Acknowledgments: We would like to thank Dr. Leslie Louie for her critical comments and assistance and Dr. Elizabeth Schubert for review of the manuscript. This work was supported by grant R01HD25792 from the National Institute of Health and predoctoral fellowship F31RR05062-02 to C. M. Rousseau.
Hospital collaborators: Claudia Fortuny, Hospital Sant Joan de Deu; Antonio Mur, Hospital del Mar; Josep Ma Gertrand, Hospital Vall d'Hebron; and Carlos Rodrigo, Hospital Can Ruti.
1. Alkhatib G, Combadiere C, Broder CC, et al. CC CKR5: a RANTES, MIP-1 alpha, MIP-1 beta receptor as a fusion cofactor for macrophage-tropic HIV-1
2. Deng H, Liu R, Ellmeier W, Choe S, et al. Identification of a major co-receptor for primary isolates of HIV-1
3. Dragic T, Litwin V, Allaway GP, et al. HIV-1
entry into CD4+ cells is mediated by the chemokine receptor CC-CKR-5. Nature
4. Liu R, Paxton WA, Choe S, et al. Homozygous defect in HIV-1
coreceptor accounts for resistance of some multiply-exposed individuals to HIV-1
5. Samson M, Libert F, Doranz BJ, et al. Resistance to HIV-1
infection in Caucasian individuals bearing mutant alleles of the CCR-5 chemokine receptor gene. Nature
6. Dean M, Carrington M, Winkler C, et al. Genetic restriction of HIV-1
infection and progression to AIDS by a deletion allele of the CKR5 structural gene. Hemophilia Growth and Development Study, Multicenter AIDS Cohort Study, Multicenter Hemophilia Cohort Study, San Francisco City Cohort, ALIVE Study. Science
7. Huang Y, Paxton W, Wolinsky S, et al. The role of a mutant CCR5
allele in HIV-1
transmission and disease progression. Nature Medicine
8. Blanche S, Mayaux MJ, Rouzioux C, et al. Relation of the course of HIV infection in children to the severity of the disease in their mothers at delivery. N Engl J Med
9. Frederick T, Mascola L, Eller A, O'Neil L, Byers B. Progression of human immunodeficiency virus disease among infants and children infected perinatally with human immunodeficiency virus or through neonatal blood transfusion. Los Angeles County Pediatric AIDS Consortium and the Los Angeles County-University of Southern California Medical Center and the University of Southern California School of Medicine. Pediatr Infect Dis J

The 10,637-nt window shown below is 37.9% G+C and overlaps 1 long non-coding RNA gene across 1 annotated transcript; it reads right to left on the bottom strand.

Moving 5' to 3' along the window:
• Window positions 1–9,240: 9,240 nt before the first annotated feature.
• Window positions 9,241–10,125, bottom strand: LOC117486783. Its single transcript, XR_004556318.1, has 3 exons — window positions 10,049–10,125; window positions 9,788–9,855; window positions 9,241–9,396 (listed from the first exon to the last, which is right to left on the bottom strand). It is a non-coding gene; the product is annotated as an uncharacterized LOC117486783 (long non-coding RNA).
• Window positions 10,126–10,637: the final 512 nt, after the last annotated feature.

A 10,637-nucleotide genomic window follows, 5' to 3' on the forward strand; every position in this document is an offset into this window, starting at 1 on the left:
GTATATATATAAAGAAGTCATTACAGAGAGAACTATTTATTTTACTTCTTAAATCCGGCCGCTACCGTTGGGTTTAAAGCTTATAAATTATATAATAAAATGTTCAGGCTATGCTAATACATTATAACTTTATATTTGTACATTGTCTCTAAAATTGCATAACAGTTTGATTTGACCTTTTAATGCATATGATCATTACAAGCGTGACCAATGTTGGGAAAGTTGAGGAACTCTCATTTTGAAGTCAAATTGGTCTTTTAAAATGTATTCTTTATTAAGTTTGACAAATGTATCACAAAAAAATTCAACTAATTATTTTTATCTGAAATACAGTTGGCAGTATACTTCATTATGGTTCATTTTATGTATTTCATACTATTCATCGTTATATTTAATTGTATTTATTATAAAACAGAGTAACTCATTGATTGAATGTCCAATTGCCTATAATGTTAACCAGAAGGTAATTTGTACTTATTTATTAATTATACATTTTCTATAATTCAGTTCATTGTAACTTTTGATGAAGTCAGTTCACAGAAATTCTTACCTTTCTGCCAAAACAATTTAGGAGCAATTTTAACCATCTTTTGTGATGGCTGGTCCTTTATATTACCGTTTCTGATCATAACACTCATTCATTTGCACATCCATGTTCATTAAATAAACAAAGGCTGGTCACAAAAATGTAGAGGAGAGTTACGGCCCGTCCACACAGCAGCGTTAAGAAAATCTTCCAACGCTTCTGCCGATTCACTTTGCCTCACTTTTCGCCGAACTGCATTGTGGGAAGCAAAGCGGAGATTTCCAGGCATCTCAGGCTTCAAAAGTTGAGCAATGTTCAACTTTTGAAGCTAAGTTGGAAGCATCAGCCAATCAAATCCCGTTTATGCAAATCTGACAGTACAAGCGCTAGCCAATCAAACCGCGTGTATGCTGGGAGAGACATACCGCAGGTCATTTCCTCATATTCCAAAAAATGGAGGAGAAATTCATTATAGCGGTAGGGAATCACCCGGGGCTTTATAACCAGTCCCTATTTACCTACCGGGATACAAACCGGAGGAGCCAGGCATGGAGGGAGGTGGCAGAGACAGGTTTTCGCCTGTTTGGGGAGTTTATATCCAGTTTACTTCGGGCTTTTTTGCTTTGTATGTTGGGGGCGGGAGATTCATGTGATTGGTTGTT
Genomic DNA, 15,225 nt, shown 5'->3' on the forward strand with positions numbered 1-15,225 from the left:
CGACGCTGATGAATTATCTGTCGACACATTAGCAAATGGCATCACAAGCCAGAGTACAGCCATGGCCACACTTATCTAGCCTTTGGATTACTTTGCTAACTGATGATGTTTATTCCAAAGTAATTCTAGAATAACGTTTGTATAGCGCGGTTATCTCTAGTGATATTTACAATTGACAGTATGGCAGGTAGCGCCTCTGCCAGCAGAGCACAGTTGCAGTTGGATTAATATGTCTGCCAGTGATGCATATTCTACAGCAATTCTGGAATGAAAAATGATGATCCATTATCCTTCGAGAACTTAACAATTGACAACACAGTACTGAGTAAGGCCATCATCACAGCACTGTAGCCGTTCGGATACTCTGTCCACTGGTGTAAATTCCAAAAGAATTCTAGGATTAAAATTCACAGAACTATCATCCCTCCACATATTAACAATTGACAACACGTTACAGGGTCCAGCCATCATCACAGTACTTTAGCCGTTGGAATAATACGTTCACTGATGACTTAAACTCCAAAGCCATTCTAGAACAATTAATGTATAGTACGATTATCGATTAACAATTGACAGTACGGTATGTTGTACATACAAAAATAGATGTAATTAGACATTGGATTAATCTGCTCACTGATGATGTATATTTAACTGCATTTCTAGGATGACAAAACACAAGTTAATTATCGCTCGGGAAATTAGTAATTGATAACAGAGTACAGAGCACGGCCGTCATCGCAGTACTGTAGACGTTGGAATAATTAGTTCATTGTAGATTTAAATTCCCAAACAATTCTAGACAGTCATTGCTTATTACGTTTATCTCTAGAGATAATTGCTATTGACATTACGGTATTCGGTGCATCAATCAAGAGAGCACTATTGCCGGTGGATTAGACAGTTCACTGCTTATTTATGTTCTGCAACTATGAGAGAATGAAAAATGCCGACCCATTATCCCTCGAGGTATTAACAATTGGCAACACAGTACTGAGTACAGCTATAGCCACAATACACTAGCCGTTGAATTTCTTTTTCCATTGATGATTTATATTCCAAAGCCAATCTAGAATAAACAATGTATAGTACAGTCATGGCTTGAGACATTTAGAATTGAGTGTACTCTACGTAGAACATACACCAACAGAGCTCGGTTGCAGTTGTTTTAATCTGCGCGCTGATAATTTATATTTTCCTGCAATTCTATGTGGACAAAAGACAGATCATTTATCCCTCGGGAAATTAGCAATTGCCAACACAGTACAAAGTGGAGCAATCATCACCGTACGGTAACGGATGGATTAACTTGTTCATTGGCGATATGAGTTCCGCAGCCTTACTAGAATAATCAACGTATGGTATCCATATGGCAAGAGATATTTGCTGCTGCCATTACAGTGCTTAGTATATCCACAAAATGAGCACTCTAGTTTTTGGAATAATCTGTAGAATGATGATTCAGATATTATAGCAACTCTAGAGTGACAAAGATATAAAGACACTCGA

10. Tovo PA, de Martino M, Gabiano C, et al. Prognostic factors and survival in children with perinatal HIV-1
infection. The Italian Register for HIV Infections in Children. Lancet
11. Newell ML, Gibb DM. A risk-benefit assessment of zidovudine in the prevention of perinatal
HIV transmission. Drug Safety
12. Ogino MT, Dankner WM, Spector SA. Development and significance of zidovudine resistance in children infected with human immunodeficiency virus. J Pediatr
13. Just JJ, Abrams E, Louie LG, et al. Influence of host genotype on progression to acquired immunodeficiency syndrome among children infected with human immunodeficiency virus type 1. J Pediatr
14. Control CfD. Classification system for human immunodeficiency virus (HIV) infection in children under 13 years of age. MMWR Morb Mortal Wkly Rep
15. Caldwell M, Oxtoby M, Simonds R, Lindergren M, Rogers M. 1994 revised classification system for human immunodeficiency virus infection in children less than 13 years of age. MMWR Morb Mortal Wkly Rep
16. Just JJ, Casabona J, Bertran J, et al. MHC class II alleles associated with clinical and immunological manifestations of HIV-1
infection among children in Catalonia, Spain. Tissue Antigens
17. Hall JM, Zuppan PJ, Anderson LA, Huey B, Carter C, King MC. Oncogenes and human breast cancer. Am J Hum Genet
18. Michael NL, Chang G, Louie LG, et al. The role of viral phenotype and CCR-5 gene defects in HIV-1
transmission and disease progression.Nature Medicine